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History of Italian Literature 101: Medieval Times - Introducing the Obscene


The grotesque domain unveils a complex connection with human belief systems, folklore and “subcultures”, evoking a sense of macabre fascination. Within this series, we shall delve into the deep interplay between grotesque aesthetics and comic discourse, always keeping an eye out for comedy and satire. The captivating evolution of grotesque crosses multiple historical eras, each one bearing distinct comical genres that reflect the societies from which they emerged. By scrutinizing the historical contexts, we aim to discern the pivotal role they play in shaping humorous expressions, with a particular emphasis on the literary grotesque and its association with comedy in folklore. This series belongs to a course of Italian literature. Our focus shall concentrate on Italian comic literature, clarifying its intricate connections to its Latin and Greek origins.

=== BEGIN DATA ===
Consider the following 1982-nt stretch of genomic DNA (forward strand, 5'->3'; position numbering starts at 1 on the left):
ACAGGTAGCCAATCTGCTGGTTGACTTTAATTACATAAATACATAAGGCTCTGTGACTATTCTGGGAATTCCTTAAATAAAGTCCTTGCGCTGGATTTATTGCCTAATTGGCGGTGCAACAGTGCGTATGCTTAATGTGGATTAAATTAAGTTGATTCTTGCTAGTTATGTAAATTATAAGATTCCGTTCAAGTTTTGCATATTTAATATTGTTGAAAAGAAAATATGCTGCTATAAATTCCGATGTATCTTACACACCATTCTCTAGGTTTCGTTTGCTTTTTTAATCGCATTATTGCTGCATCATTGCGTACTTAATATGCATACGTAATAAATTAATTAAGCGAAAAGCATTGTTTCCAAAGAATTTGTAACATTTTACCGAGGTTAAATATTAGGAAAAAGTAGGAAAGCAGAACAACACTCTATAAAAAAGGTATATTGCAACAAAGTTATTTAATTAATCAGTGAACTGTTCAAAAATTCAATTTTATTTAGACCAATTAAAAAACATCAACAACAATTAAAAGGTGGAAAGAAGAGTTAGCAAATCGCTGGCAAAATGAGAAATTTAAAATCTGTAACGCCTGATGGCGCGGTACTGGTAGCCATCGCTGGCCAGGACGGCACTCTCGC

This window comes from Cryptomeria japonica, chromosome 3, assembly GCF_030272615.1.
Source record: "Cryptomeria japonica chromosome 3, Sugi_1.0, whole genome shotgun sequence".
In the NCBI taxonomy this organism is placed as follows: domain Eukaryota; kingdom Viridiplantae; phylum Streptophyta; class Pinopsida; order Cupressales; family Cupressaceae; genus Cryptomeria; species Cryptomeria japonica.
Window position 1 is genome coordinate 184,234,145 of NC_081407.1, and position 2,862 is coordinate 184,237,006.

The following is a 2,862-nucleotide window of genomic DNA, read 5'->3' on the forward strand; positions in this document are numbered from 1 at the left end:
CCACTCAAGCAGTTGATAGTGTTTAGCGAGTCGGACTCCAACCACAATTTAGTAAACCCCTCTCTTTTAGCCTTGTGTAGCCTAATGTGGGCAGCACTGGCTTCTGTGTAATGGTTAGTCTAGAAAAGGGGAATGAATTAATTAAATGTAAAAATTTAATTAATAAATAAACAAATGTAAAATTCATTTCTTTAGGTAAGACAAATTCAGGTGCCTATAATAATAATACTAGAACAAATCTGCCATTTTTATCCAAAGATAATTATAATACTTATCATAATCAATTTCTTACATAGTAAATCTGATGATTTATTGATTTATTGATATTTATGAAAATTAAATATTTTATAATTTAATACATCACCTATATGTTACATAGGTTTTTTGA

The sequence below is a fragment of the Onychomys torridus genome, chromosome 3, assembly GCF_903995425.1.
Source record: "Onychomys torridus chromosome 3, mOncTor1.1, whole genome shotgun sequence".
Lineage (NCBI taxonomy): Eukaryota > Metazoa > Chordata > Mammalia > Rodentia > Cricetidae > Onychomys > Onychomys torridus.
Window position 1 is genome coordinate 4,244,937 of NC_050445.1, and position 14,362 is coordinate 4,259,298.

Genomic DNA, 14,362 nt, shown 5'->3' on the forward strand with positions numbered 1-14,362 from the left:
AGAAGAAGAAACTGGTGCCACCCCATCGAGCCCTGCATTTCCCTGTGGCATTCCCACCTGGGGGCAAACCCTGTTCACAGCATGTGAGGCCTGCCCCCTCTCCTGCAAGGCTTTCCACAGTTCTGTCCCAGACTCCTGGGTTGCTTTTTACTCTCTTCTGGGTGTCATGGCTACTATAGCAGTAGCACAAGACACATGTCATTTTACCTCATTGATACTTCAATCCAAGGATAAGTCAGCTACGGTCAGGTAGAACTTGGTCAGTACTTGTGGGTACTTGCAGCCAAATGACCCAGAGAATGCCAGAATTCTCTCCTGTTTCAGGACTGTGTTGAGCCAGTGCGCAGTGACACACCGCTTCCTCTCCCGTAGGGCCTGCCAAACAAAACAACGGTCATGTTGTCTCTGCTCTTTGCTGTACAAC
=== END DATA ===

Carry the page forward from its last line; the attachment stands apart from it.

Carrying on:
Additionally, we venture into the realm of fables, timeless narratives that transcend cultural boundaries, leaving an indelible mark on our perception of humor. Both folktales and fables contribute to our collective understanding of how hilarity should be portrayed, providing enduring narratives that continue to resonate until now. Our exploration reveals that the quest for laughter remains a universal pursuit, intimately woven into the fabric of humanity and its literary creations.

This 101 series will be composed of seven articles, as follows:

  1. History of Italian Literature 101: Unraveling the Grotesque in Comedy and Satire

  2. History of Italian Literature 101: Classical Era I - the Greek Origins of Comedy

  3. History of Italian Literature 101: Classical Era II - Latin Comedies and Satire

  4. History of Italian Literature 101: Medieval Times - Introducing the Obscene

  5. History of Italian Literature 101: Medieval time - Carnival and Dante

  6. History of Italian Literature 101: The Renaissance - The Success of the Commedia dell’Arte

  7. History of Italian Literature 101: The Folk-tale and its figures

History of Italian Literature 101: Medieval Times - Introducing the Obscene